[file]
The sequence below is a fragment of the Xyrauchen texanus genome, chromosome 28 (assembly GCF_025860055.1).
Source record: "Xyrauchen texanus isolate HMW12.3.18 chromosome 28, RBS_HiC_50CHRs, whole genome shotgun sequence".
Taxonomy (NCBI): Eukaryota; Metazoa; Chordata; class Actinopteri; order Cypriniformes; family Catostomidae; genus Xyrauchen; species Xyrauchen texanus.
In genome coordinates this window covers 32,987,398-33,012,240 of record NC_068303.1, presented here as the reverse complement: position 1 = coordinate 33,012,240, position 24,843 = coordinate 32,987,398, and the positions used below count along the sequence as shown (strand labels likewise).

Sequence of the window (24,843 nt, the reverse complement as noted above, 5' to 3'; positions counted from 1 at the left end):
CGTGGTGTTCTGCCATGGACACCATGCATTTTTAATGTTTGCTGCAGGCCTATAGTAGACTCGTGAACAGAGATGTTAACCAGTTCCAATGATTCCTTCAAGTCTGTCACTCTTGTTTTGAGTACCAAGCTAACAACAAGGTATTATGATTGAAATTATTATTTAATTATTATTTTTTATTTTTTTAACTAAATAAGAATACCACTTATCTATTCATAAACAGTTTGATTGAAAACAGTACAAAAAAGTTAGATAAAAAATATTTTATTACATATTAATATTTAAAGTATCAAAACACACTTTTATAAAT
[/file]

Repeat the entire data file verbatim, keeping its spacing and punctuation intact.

The sequence below is a fragment of the Xyrauchen texanus genome, chromosome 28 (assembly GCF_025860055.1).
Source record: "Xyrauchen texanus isolate HMW12.3.18 chromosome 28, RBS_HiC_50CHRs, whole genome shotgun sequence".
Taxonomy (NCBI): Eukaryota; Metazoa; Chordata; class Actinopteri; order Cypriniformes; family Catostomidae; genus Xyrauchen; species Xyrauchen texanus.
In genome coordinates this window covers 32,987,398-33,012,240 of record NC_068303.1, presented here as the reverse complement: position 1 = coordinate 33,012,240, position 24,843 = coordinate 32,987,398, and the positions used below count along the sequence as shown (strand labels likewise).

Sequence of the window (24,843 nt, the reverse complement as noted above, 5' to 3'; positions counted from 1 at the left end):
CGTGGTGTTCTGCCATGGACACCATGCATTTTTAATGTTTGCTGCAGGCCTATAGTAGACTCGTGAACAGAGATGTTAACCAGTTCCAATGATTCCTTCAAGTCTGTCACTCTTGTTTTGAGTACCAAGCTAACAACAAGGTATTATGATTGAAATTATTATTTAATTATTATTTTTTATTTTTTTAACTAAATAAGAATACCACTTATCTATTCATAAACAGTTTGATTGAAAACAGTACAAAAAAGTTAGATAAAAAATATTTTATTACATATTAATATTTAAAGTATCAAAACACACTTTTATAAAT